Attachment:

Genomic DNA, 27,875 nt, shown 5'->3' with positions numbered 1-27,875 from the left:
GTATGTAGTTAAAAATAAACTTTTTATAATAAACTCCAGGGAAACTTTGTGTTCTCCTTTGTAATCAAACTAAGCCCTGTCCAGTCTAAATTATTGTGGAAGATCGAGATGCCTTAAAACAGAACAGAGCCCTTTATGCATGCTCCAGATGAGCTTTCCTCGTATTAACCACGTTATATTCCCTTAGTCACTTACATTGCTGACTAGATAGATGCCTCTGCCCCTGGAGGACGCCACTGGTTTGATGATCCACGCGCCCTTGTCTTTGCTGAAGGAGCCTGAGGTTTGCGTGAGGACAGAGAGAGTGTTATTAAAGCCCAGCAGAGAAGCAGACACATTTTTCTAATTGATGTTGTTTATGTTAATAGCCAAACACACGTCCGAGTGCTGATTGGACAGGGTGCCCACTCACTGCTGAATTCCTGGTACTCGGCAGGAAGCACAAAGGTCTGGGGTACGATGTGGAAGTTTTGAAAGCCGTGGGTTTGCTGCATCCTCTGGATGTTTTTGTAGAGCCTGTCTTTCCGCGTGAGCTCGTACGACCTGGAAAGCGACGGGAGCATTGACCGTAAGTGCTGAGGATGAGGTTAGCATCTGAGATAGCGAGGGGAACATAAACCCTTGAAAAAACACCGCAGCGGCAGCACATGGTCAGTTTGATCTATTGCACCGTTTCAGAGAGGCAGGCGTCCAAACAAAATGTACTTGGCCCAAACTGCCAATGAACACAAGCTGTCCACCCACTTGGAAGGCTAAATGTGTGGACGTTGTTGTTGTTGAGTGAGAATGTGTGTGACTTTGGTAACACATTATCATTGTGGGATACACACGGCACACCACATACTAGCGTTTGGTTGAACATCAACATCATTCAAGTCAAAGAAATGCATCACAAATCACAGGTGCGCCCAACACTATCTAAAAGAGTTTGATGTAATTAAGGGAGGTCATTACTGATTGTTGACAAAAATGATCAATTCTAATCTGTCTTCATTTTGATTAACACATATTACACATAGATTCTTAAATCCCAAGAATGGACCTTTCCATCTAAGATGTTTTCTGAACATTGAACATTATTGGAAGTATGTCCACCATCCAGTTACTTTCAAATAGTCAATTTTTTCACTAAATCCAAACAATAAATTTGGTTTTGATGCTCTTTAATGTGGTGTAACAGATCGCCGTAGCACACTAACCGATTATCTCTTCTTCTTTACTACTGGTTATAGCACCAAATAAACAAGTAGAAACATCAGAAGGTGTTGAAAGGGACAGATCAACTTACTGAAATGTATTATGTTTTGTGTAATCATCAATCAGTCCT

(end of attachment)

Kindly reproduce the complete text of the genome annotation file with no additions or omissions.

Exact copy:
Genomic DNA, 27,875 nt, shown 5'->3' with positions numbered 1-27,875 from the left:
GTATGTAGTTAAAAATAAACTTTTTATAATAAACTCCAGGGAAACTTTGTGTTCTCCTTTGTAATCAAACTAAGCCCTGTCCAGTCTAAATTATTGTGGAAGATCGAGATGCCTTAAAACAGAACAGAGCCCTTTATGCATGCTCCAGATGAGCTTTCCTCGTATTAACCACGTTATATTCCCTTAGTCACTTACATTGCTGACTAGATAGATGCCTCTGCCCCTGGAGGACGCCACTGGTTTGATGATCCACGCGCCCTTGTCTTTGCTGAAGGAGCCTGAGGTTTGCGTGAGGACAGAGAGAGTGTTATTAAAGCCCAGCAGAGAAGCAGACACATTTTTCTAATTGATGTTGTTTATGTTAATAGCCAAACACACGTCCGAGTGCTGATTGGACAGGGTGCCCACTCACTGCTGAATTCCTGGTACTCGGCAGGAAGCACAAAGGTCTGGGGTACGATGTGGAAGTTTTGAAAGCCGTGGGTTTGCTGCATCCTCTGGATGTTTTTGTAGAGCCTGTCTTTCCGCGTGAGCTCGTACGACCTGGAAAGCGACGGGAGCATTGACCGTAAGTGCTGAGGATGAGGTTAGCATCTGAGATAGCGAGGGGAACATAAACCCTTGAAAAAACACCGCAGCGGCAGCACATGGTCAGTTTGATCTATTGCACCGTTTCAGAGAGGCAGGCGTCCAAACAAAATGTACTTGGCCCAAACTGCCAATGAACACAAGCTGTCCACCCACTTGGAAGGCTAAATGTGTGGACGTTGTTGTTGTTGAGTGAGAATGTGTGTGACTTTGGTAACACATTATCATTGTGGGATACACACGGCACACCACATACTAGCGTTTGGTTGAACATCAACATCATTCAAGTCAAAGAAATGCATCACAAATCACAGGTGCGCCCAACACTATCTAAAAGAGTTTGATGTAATTAAGGGAGGTCATTACTGATTGTTGACAAAAATGATCAATTCTAATCTGTCTTCATTTTGATTAACACATATTACACATAGATTCTTAAATCCCAAGAATGGACCTTTCCATCTAAGATGTTTTCTGAACATTGAACATTATTGGAAGTATGTCCACCATCCAGTTACTTTCAAATAGTCAATTTTTTCACTAAATCCAAACAATAAATTTGGTTTTGATGCTCTTTAATGTGGTGTAACAGATCGCCGTAGCACACTAACCGATTATCTCTTCTTCTTTACTACTGGTTATAGCACCAAATAAACAAGTAGAAACATCAGAAGGTGTTGAAAGGGACAGATCAACTTACTGAAATGTATTATGTTTTGTGTAATCATCAATCAGTCCT